NL Transgenderwet: change to sex on birth certificate made easier
Persons born in the Netherlands who feel their gender identity does not correspond to their sex observed at birth can, under certain conditions, change the sex registered on their birth certificate. These conditions were already relaxed in 2014 with the Transgenderwet, and the procedure is now being further simplified following an evaluation of the Act. This week, Minister Dekker (Rechtsbescherming), also on behalf of Minister Van Engelshoven (Emancipatie), submitted an amendment to the law to the Tweede Kamer which, among other things, scraps the expert statement and age limit.
In 2016, 2017 and 2018, 460, 530 and 640 people respectively used the procedure for changing sex registration.
Rijksoverheid feels that:
"in order to do justice to the emancipation of transgender persons, a number of changes have been proposed to simplify the procedure."
First of all, the expert statement, in which a doctor or psychologist establishes that there is a lasting conviction to belong to the opposite sex, will be abolished. According to care providers, this cannot be established, and interest groups such as Transgender Netwerk Nederland, the Nederlandse organisatie voor seksediversiteit and COC Nederland say they consider it an infringement of the individual's right to self-determination. Instead, the procedure will be divided into two steps: a written submission of the wish for a change in sex registration, and a confirmation of this wish four to twelve weeks later.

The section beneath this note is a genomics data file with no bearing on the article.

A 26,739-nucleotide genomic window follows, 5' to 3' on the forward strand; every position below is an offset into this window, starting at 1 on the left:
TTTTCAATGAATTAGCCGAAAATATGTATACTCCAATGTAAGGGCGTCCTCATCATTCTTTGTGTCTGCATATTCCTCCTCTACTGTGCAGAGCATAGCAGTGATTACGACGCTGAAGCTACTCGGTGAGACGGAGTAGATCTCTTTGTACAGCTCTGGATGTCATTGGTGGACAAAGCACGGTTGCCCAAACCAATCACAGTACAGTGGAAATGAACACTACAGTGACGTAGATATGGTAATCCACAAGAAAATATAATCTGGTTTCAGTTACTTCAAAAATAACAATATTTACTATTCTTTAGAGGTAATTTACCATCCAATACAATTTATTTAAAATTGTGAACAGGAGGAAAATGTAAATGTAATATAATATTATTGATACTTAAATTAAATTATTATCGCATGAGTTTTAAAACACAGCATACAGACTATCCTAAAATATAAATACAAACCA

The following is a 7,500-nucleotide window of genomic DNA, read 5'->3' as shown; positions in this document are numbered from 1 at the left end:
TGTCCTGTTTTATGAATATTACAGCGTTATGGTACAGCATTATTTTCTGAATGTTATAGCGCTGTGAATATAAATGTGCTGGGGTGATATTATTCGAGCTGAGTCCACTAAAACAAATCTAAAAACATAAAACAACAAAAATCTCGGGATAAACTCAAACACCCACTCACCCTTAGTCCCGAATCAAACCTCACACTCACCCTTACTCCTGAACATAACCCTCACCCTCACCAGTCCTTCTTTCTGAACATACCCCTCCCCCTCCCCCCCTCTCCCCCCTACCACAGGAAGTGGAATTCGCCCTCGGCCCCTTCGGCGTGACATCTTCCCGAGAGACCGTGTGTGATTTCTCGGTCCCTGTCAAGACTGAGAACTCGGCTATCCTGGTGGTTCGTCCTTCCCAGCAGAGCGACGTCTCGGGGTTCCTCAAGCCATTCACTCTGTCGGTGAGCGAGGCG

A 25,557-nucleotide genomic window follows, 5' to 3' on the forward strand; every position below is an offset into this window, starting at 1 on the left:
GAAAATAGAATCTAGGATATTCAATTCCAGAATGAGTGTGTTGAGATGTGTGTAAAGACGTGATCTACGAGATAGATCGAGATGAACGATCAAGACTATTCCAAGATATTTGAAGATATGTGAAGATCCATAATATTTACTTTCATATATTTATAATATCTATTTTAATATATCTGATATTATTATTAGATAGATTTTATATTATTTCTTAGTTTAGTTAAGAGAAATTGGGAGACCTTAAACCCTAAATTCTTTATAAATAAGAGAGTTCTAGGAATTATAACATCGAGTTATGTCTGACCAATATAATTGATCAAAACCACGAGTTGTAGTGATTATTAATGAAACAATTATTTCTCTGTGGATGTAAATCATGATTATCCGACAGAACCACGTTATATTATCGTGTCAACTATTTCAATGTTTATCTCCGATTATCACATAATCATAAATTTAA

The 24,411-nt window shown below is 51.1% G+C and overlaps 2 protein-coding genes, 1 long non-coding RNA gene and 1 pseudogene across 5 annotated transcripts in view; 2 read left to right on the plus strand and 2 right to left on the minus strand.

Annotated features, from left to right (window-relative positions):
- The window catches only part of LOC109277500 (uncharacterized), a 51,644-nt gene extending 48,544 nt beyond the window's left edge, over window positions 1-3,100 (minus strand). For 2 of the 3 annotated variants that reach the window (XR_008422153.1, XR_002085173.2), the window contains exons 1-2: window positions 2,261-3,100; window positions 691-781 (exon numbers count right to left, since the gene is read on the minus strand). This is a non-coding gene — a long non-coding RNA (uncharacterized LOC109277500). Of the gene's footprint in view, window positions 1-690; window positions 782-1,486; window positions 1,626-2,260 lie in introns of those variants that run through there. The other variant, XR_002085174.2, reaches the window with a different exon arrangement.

Persons aged sixteen and older will report a first and possibly second change to the registrar. A third or subsequent change is possible for them after an application to the court.
The age limit will also be dropped, so that children under the age of sixteen can also change their sex registration. This will be done through a request to the court.
"The age limit has been dropped, because interest groups and some parents argue that some young people already go through life before the age of sixteen with a different gender than the [sex] designated at birth."
The final change in the procedure will ensure that people who want to notify the registrar of their sex change will always be able to do so in their own place of residence. At present, one has to return to the place of birth to do so.